Differences between SCADA and HMIs

For a system to qualify as a SCADA system, it should have elements of both control and data acquisition whereas HMIs often lack control capabilities within themselves.
By Frank Lamb, Automation Primer January 16, 2015

I often get asked when teaching my classes the difference between supervisory control and data acquisition (SCADA) systems and human-machine interfaces (HMIs). While there can be some overlap, especially now with enhanced HMI capabilities on CE computers or thin clients, there are some fairly clear indicators I use when defining one or the other.

SCADA is usually referred to as a system because it often encompasses multiple controllers and computers. Just because an operator interface resides on a computer, that does not make it a SCADA system. Usually, a computer is used either because other applications besides the HMI software need to run on the platform or because large amounts of data need to be stored and retrieved. I have worked on HMIs that were on a computer platform because operators or maintenance personnel needed to run a programmable logic controller (PLC), vision, or robot software, and it was more convenient to put all of the packages on the same computer.

Computer-based HMI packages often have more capabilities than a dedicated HMI. Where typical control-type HMIs have elements that can be configured to enter or display data in PLC registers, a SCADA control might do something more like the following commands inside of a single icon on a screen:

abort service_manual_operation;
& set geralnamesobject "060 M31″;
& set geralselectionsauto_man equipfbo_060_m31;
& set geralselectionsman_on_off equipfso_060_m31;
display service_manual_operation /p "060_m31″

The tags that are addressed come from two different systems and populate a faceplate that pops up when the icon is pressed. Additional instructions could easily be added to this text that moves data from one location to another, starts external applications, opens a database, or a host of other possibilities.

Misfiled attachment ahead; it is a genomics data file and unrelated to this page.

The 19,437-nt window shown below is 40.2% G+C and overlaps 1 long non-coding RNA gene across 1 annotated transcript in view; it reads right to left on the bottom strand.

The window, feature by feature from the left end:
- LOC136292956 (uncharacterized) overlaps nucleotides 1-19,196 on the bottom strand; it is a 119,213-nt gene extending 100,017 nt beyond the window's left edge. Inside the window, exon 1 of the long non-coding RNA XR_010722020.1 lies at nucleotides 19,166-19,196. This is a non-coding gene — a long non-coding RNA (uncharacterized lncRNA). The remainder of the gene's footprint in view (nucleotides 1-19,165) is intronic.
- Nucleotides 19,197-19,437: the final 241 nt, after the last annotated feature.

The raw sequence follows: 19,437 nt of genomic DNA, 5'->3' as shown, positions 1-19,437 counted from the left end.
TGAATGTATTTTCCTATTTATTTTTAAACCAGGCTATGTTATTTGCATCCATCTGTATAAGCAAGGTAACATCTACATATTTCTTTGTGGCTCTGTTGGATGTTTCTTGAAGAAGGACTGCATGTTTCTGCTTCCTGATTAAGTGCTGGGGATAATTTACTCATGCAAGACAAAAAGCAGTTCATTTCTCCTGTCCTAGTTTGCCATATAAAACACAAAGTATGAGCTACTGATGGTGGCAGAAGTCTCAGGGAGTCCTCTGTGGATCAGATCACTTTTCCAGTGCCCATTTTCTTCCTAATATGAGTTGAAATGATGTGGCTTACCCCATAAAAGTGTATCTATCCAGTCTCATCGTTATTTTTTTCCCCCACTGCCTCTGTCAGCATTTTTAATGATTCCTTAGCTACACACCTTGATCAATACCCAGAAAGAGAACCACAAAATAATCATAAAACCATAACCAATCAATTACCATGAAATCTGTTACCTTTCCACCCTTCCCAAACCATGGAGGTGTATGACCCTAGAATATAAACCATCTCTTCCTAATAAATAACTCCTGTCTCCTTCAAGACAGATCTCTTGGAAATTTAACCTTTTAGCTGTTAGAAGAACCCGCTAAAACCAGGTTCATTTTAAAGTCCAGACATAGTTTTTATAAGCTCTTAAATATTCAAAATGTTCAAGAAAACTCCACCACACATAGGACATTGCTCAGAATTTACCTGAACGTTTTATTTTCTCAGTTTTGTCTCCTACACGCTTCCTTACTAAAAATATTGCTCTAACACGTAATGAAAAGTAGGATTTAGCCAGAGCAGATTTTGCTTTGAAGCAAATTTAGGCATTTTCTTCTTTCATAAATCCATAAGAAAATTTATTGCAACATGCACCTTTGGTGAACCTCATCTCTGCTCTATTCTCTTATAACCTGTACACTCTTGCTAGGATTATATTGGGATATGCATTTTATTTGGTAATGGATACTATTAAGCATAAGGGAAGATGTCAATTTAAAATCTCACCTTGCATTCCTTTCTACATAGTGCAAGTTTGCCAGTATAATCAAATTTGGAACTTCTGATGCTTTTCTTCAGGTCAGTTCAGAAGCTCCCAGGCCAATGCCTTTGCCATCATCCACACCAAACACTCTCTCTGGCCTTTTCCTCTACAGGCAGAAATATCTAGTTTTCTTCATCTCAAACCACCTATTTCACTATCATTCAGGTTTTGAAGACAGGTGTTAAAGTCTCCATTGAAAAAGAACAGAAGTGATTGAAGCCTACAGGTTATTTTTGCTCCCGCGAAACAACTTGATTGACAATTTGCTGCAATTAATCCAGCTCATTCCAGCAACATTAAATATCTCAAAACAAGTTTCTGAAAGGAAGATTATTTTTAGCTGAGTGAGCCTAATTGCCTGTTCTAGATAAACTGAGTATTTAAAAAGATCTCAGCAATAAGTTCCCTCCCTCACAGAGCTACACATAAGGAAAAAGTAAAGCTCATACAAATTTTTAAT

In my opinion, for a system to qualify as full-blown SCADA, it has to have elements of both control and data acquisition. All HMIs can change the status of data inside of another controller, but not all HMIs have control capabilities within themselves. There are HMIs with built-in I/O and control capability, but they generally don’t hold lots of archived data. There are computer systems that do lots of data archiving in Microsoft Excel or Access, but don’t really do any control other than manipulation of data inside another controller. I don’t typically consider these SCADA, though they are sometimes called by that name. Typical machine control rarely uses SCADA unless it is part of a coordinated line of machinery integrated into a plant’s IT system.

Terms such as data historian, alarm logging, and production management may imply that a SCADA system is being used on a line. SCADA is almost always present in process control, partially because control systems are large and processes may be batched or take a long time to complete. In these instances it might be important to archive lots of data and have the capability for the system to interrupt the process from outside of the controller.

There are a lot of opinions on the subject, and companies often call their data acquisition computer a SCADA system or think that because their machine has five HMIs and stores lots of data in the PLC that it must be SCADA. While people can call something whatever they want, in the interest of having to provide a definition to my students, these are the requirements I usually define for a system to properly be termed SCADA.

– Edited by Anisa Samarxhiu, digital project manager, CFE Media, asamarxhiu@cfemedia.com 

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